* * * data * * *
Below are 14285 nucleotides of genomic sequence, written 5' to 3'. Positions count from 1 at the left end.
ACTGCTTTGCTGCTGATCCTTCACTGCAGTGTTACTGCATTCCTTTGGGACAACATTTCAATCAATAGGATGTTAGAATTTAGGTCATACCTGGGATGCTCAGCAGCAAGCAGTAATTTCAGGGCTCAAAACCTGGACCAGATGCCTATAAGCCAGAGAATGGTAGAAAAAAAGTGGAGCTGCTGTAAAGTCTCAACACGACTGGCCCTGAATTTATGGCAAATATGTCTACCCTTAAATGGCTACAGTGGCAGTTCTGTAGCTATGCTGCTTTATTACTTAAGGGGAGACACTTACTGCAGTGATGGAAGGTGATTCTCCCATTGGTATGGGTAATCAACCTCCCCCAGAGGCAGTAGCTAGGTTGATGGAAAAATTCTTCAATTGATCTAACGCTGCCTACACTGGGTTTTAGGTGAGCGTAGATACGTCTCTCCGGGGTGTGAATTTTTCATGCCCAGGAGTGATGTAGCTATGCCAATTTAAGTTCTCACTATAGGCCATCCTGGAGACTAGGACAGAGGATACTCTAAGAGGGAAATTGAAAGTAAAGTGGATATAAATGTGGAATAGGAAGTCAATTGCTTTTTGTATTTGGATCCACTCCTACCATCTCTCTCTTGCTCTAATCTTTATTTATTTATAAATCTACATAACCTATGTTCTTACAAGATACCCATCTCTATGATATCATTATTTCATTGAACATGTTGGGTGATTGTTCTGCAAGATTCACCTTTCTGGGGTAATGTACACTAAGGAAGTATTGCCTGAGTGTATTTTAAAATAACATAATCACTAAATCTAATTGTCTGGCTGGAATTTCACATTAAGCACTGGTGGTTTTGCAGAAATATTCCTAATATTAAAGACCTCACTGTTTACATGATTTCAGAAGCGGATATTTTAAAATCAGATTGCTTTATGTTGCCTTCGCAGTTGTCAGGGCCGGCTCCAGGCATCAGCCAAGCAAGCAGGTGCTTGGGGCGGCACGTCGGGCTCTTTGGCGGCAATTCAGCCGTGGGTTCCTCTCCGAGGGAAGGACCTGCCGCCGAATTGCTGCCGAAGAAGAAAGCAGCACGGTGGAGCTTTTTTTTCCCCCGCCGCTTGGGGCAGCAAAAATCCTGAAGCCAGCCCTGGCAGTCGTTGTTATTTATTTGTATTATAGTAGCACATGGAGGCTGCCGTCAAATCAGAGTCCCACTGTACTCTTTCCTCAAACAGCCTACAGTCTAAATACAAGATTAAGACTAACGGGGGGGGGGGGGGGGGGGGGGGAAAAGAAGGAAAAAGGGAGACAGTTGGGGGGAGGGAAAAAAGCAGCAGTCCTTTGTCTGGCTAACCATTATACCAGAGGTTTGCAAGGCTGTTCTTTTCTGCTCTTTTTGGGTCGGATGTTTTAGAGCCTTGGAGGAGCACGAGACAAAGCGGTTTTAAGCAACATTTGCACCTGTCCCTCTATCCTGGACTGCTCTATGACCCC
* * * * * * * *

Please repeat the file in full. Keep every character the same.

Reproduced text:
Below are 14285 nucleotides of genomic sequence, written 5' to 3'. Positions count from 1 at the left end.
ACTGCTTTGCTGCTGATCCTTCACTGCAGTGTTACTGCATTCCTTTGGGACAACATTTCAATCAATAGGATGTTAGAATTTAGGTCATACCTGGGATGCTCAGCAGCAAGCAGTAATTTCAGGGCTCAAAACCTGGACCAGATGCCTATAAGCCAGAGAATGGTAGAAAAAAAGTGGAGCTGCTGTAAAGTCTCAACACGACTGGCCCTGAATTTATGGCAAATATGTCTACCCTTAAATGGCTACAGTGGCAGTTCTGTAGCTATGCTGCTTTATTACTTAAGGGGAGACACTTACTGCAGTGATGGAAGGTGATTCTCCCATTGGTATGGGTAATCAACCTCCCCCAGAGGCAGTAGCTAGGTTGATGGAAAAATTCTTCAATTGATCTAACGCTGCCTACACTGGGTTTTAGGTGAGCGTAGATACGTCTCTCCGGGGTGTGAATTTTTCATGCCCAGGAGTGATGTAGCTATGCCAATTTAAGTTCTCACTATAGGCCATCCTGGAGACTAGGACAGAGGATACTCTAAGAGGGAAATTGAAAGTAAAGTGGATATAAATGTGGAATAGGAAGTCAATTGCTTTTTGTATTTGGATCCACTCCTACCATCTCTCTCTTGCTCTAATCTTTATTTATTTATAAATCTACATAACCTATGTTCTTACAAGATACCCATCTCTATGATATCATTATTTCATTGAACATGTTGGGTGATTGTTCTGCAAGATTCACCTTTCTGGGGTAATGTACACTAAGGAAGTATTGCCTGAGTGTATTTTAAAATAACATAATCACTAAATCTAATTGTCTGGCTGGAATTTCACATTAAGCACTGGTGGTTTTGCAGAAATATTCCTAATATTAAAGACCTCACTGTTTACATGATTTCAGAAGCGGATATTTTAAAATCAGATTGCTTTATGTTGCCTTCGCAGTTGTCAGGGCCGGCTCCAGGCATCAGCCAAGCAAGCAGGTGCTTGGGGCGGCACGTCGGGCTCTTTGGCGGCAATTCAGCCGTGGGTTCCTCTCCGAGGGAAGGACCTGCCGCCGAATTGCTGCCGAAGAAGAAAGCAGCACGGTGGAGCTTTTTTTTCCCCCGCCGCTTGGGGCAGCAAAAATCCTGAAGCCAGCCCTGGCAGTCGTTGTTATTTATTTGTATTATAGTAGCACATGGAGGCTGCCGTCAAATCAGAGTCCCACTGTACTCTTTCCTCAAACAGCCTACAGTCTAAATACAAGATTAAGACTAACGGGGGGGGGGGGGGGGGGGGGGGAAAAGAAGGAAAAAGGGAGACAGTTGGGGGGAGGGAAAAAAGCAGCAGTCCTTTGTCTGGCTAACCATTATACCAGAGGTTTGCAAGGCTGTTCTTTTCTGCTCTTTTTGGGTCGGATGTTTTAGAGCCTTGGAGGAGCACGAGACAAAGCGGTTTTAAGCAACATTTGCACCTGTCCCTCTATCCTGGACTGCTCTATGACCCC